Whoever said the journey is half the fun of getting to a destination obviously did not have in mind nearly 19 hours of economy class travel in one day unevenly spread over two flights.
Of course, there are other ways of getting to Brazil. Careers put on hold, a group of Englishmen are trekking it through parts of South America, their belongings piled on what look like wheelbarrows.
On the way, they have even been adopted by an abandoned pooch. But for the less intrepid, long haul flights are the only way to get to World Cup country, one where football is a part of life, literature and more.
“Oh, this is really far,” said the Chinese journalist on board Qatar Airways flight 771, halfway through the 14-hour non-stop journey from Doha to Sao Paulo over Africa and the Atlantic to south Brazil.
The journalist said he was from Guangzhou, a city that now has Marcello Lippi and Sven Goran Eriksson as coaches for rival football clubs, and had flown to Doha to take this connection.
Sao Paulo looks a bit like a Mumbai minus autorickshaws. Ahead of the World Cup, the city is decked up in the colur scheme of the Selecao (Reuters photo)
Stretching limbs by the rear exit of the plane, we were joined by a man who said he was from Nigeria and made his living as a football coach. “I am going to the World Cup to learn,” he said. To do that, he flew from Abuja to Lagos before flying six hours to Doha.
A member of the crew who said he was from Casablanca joined the conversation and was immediately told by the Nigerian that he had played for the city’s iconic football club Raja Casablanca “for eight months before moving on in search of better prospects”.
Half-a-day in this country, the only people this reporter met who said they spoke ‘Ingles’ were at the Guarulhos International Airport. Two were at the Duty Free and a third was a woman police officer eager to help in giving directions.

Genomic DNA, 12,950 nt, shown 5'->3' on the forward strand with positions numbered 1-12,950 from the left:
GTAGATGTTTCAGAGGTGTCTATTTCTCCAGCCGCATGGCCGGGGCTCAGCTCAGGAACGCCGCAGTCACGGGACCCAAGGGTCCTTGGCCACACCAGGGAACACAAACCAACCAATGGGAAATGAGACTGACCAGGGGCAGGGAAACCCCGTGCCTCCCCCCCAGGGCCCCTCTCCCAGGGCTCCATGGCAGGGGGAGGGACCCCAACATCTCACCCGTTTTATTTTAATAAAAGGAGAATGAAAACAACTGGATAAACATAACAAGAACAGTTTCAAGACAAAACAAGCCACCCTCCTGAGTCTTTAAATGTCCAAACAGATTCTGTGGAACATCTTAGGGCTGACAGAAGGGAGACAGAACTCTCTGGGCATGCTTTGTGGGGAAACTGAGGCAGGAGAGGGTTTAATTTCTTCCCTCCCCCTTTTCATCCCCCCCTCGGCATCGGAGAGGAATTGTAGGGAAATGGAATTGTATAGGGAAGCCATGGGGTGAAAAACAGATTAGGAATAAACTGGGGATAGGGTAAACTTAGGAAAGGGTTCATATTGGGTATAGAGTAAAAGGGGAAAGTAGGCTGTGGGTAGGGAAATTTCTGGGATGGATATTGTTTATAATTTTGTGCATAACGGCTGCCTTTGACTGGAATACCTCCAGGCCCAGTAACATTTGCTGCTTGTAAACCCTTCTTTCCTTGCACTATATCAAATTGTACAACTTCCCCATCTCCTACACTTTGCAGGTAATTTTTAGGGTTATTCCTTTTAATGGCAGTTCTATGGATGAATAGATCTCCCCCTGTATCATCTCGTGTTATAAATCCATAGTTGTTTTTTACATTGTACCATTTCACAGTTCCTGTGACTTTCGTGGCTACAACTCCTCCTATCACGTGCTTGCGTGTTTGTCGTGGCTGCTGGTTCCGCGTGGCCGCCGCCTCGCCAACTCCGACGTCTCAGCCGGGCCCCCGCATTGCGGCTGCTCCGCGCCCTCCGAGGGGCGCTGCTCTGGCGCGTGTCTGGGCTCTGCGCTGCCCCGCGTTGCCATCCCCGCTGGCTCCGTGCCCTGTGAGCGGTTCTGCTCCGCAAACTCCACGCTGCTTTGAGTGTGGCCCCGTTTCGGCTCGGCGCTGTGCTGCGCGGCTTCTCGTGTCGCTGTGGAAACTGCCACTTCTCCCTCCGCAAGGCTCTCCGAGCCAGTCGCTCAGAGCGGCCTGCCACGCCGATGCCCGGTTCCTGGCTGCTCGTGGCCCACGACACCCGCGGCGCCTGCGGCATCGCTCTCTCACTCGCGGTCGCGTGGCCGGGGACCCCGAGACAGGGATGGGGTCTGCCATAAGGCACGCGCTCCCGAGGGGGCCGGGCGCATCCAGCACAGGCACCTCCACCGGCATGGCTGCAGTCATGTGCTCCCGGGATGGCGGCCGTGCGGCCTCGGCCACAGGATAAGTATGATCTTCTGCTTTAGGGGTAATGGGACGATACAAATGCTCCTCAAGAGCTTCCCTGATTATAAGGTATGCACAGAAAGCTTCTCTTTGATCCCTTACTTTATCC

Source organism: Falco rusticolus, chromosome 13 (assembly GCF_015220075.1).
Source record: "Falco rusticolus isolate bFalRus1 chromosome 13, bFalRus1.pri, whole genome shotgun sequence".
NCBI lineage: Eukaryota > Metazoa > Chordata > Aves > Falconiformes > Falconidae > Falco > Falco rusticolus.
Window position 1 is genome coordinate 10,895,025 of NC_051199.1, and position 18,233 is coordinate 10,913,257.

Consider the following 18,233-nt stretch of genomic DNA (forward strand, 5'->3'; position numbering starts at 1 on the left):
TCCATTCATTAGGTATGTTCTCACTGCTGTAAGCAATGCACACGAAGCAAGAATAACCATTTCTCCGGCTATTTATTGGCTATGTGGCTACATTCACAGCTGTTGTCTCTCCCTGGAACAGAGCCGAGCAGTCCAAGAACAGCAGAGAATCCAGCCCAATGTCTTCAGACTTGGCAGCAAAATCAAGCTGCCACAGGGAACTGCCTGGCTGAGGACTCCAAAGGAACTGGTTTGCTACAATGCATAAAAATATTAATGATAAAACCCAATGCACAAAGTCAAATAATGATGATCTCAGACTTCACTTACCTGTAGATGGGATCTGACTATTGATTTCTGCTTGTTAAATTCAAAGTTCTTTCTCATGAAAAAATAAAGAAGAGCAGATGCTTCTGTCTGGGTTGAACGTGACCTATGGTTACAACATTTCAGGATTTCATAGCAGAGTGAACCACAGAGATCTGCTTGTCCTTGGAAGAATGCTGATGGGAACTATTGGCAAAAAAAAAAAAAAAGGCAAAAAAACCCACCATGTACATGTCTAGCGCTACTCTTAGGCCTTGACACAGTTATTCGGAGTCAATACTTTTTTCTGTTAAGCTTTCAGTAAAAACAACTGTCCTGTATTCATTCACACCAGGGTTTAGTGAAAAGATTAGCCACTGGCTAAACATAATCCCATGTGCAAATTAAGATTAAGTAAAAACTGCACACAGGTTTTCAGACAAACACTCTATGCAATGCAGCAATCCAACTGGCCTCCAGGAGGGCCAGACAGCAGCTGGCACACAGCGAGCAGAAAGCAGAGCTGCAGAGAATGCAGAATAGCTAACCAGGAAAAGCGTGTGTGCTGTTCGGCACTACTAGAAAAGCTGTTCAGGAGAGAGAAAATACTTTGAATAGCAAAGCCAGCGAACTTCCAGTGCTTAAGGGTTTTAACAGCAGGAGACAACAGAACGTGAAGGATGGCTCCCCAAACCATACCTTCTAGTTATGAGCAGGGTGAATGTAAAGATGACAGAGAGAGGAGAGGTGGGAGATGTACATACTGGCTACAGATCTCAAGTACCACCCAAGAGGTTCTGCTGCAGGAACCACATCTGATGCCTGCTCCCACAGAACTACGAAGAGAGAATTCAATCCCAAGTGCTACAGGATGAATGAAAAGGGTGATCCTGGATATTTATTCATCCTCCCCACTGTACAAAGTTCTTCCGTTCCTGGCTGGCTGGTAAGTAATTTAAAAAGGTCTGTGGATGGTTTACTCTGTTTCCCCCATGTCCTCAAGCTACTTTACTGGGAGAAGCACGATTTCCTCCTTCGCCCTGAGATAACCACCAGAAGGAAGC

The lady at the immigration counter, taxi driver Cristine, the shop around the corner where we tried to get a local SIM, the security guard at our lodgings in Bela Cintra — not far from the city centre — all smiled, gestured and tried their best to help even when they did not understand what we were looking for.
Nice time to remember the comment from a Fifa media officer in Germany while complaining about the lack of translations of coachspeak during the 2006 World Cup finals. “English, sir, is just one of the Fifa languages,” he had said in a manner that ensured further complaints were nipped in the bud.
Through proper nouns and gestures in her left-hand drive VW station wagon, Cristine spoke. As we hit the road named after Ayrton Senna, Brazil’s biggest non-football sporting icon, Cristine told us as much as she could about the city that looked a bit like Mumbai minus the autorickshaws.
Hoardings of Brazil’s national football team stretched across five-lane one-way roads and petrol pumps were in colour schemes of the Selecao.
It gets dark quickly here so by 6pm on Saturday, evening had set in. So far, at least, the Southern Hemisphere winter has been pleasant; it was 25 degree Celsius on Saturday and Sunday began on a sunny note.
For those who believe in first impressions, Sao Paulo makes you feel it is keen to be a friend.